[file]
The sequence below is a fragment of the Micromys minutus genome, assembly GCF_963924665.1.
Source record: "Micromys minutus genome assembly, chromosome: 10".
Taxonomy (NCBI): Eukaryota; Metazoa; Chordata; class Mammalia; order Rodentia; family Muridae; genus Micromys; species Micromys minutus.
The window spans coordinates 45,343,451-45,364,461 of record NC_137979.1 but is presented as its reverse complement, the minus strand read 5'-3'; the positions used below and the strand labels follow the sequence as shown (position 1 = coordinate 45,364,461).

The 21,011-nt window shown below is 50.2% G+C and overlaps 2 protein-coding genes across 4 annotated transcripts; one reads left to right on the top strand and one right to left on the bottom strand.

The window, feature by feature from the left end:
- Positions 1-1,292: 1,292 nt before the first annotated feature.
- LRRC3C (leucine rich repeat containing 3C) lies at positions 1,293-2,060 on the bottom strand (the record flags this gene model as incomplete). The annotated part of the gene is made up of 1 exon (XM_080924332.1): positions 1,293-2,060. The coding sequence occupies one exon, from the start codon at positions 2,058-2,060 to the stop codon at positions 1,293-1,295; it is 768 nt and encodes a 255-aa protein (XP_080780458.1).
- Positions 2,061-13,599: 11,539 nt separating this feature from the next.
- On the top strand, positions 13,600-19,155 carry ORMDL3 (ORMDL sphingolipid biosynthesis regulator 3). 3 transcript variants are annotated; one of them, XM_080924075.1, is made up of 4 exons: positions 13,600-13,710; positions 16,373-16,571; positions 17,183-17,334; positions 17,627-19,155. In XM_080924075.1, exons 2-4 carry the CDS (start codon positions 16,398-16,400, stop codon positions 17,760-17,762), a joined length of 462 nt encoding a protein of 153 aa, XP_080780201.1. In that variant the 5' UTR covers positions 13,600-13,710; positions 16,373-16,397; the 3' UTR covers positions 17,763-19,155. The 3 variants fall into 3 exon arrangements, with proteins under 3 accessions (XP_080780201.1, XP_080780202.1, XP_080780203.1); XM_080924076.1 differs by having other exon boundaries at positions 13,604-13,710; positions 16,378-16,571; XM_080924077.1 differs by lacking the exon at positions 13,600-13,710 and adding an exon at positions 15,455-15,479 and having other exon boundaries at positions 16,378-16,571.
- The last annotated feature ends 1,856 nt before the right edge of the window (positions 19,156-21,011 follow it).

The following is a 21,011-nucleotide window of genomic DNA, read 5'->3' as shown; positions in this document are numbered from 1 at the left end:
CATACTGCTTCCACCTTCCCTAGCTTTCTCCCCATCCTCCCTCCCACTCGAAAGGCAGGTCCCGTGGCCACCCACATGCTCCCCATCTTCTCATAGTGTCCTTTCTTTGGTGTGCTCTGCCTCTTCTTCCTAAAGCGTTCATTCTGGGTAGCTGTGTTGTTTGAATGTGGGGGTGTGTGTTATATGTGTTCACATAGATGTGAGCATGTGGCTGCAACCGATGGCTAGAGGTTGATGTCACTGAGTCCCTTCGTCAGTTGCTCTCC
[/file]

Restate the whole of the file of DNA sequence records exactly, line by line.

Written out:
The sequence below is a fragment of the Micromys minutus genome, assembly GCF_963924665.1.
Source record: "Micromys minutus genome assembly, chromosome: 10".
Taxonomy (NCBI): Eukaryota; Metazoa; Chordata; class Mammalia; order Rodentia; family Muridae; genus Micromys; species Micromys minutus.
The window spans coordinates 45,343,451-45,364,461 of record NC_137979.1 but is presented as its reverse complement, the minus strand read 5'-3'; the positions used below and the strand labels follow the sequence as shown (position 1 = coordinate 45,364,461).

The 21,011-nt window shown below is 50.2% G+C and overlaps 2 protein-coding genes across 4 annotated transcripts; one reads left to right on the top strand and one right to left on the bottom strand.

The window, feature by feature from the left end:
- Positions 1-1,292: 1,292 nt before the first annotated feature.
- LRRC3C (leucine rich repeat containing 3C) lies at positions 1,293-2,060 on the bottom strand (the record flags this gene model as incomplete). The annotated part of the gene is made up of 1 exon (XM_080924332.1): positions 1,293-2,060. The coding sequence occupies one exon, from the start codon at positions 2,058-2,060 to the stop codon at positions 1,293-1,295; it is 768 nt and encodes a 255-aa protein (XP_080780458.1).
- Positions 2,061-13,599: 11,539 nt separating this feature from the next.
- On the top strand, positions 13,600-19,155 carry ORMDL3 (ORMDL sphingolipid biosynthesis regulator 3). 3 transcript variants are annotated; one of them, XM_080924075.1, is made up of 4 exons: positions 13,600-13,710; positions 16,373-16,571; positions 17,183-17,334; positions 17,627-19,155. In XM_080924075.1, exons 2-4 carry the CDS (start codon positions 16,398-16,400, stop codon positions 17,760-17,762), a joined length of 462 nt encoding a protein of 153 aa, XP_080780201.1. In that variant the 5' UTR covers positions 13,600-13,710; positions 16,373-16,397; the 3' UTR covers positions 17,763-19,155. The 3 variants fall into 3 exon arrangements, with proteins under 3 accessions (XP_080780201.1, XP_080780202.1, XP_080780203.1); XM_080924076.1 differs by having other exon boundaries at positions 13,604-13,710; positions 16,378-16,571; XM_080924077.1 differs by lacking the exon at positions 13,600-13,710 and adding an exon at positions 15,455-15,479 and having other exon boundaries at positions 16,378-16,571.
- The last annotated feature ends 1,856 nt before the right edge of the window (positions 19,156-21,011 follow it).

The following is a 21,011-nucleotide window of genomic DNA, read 5'->3' as shown; positions in this document are numbered from 1 at the left end:
CATACTGCTTCCACCTTCCCTAGCTTTCTCCCCATCCTCCCTCCCACTCGAAAGGCAGGTCCCGTGGCCACCCACATGCTCCCCATCTTCTCATAGTGTCCTTTCTTTGGTGTGCTCTGCCTCTTCTTCCTAAAGCGTTCATTCTGGGTAGCTGTGTTGTTTGAATGTGGGGGTGTGTGTTATATGTGTTCACATAGATGTGAGCATGTGGCTGCAACCGATGGCTAGAGGTTGATGTCACTGAGTCCCTTCGTCAGTTGCTCTCC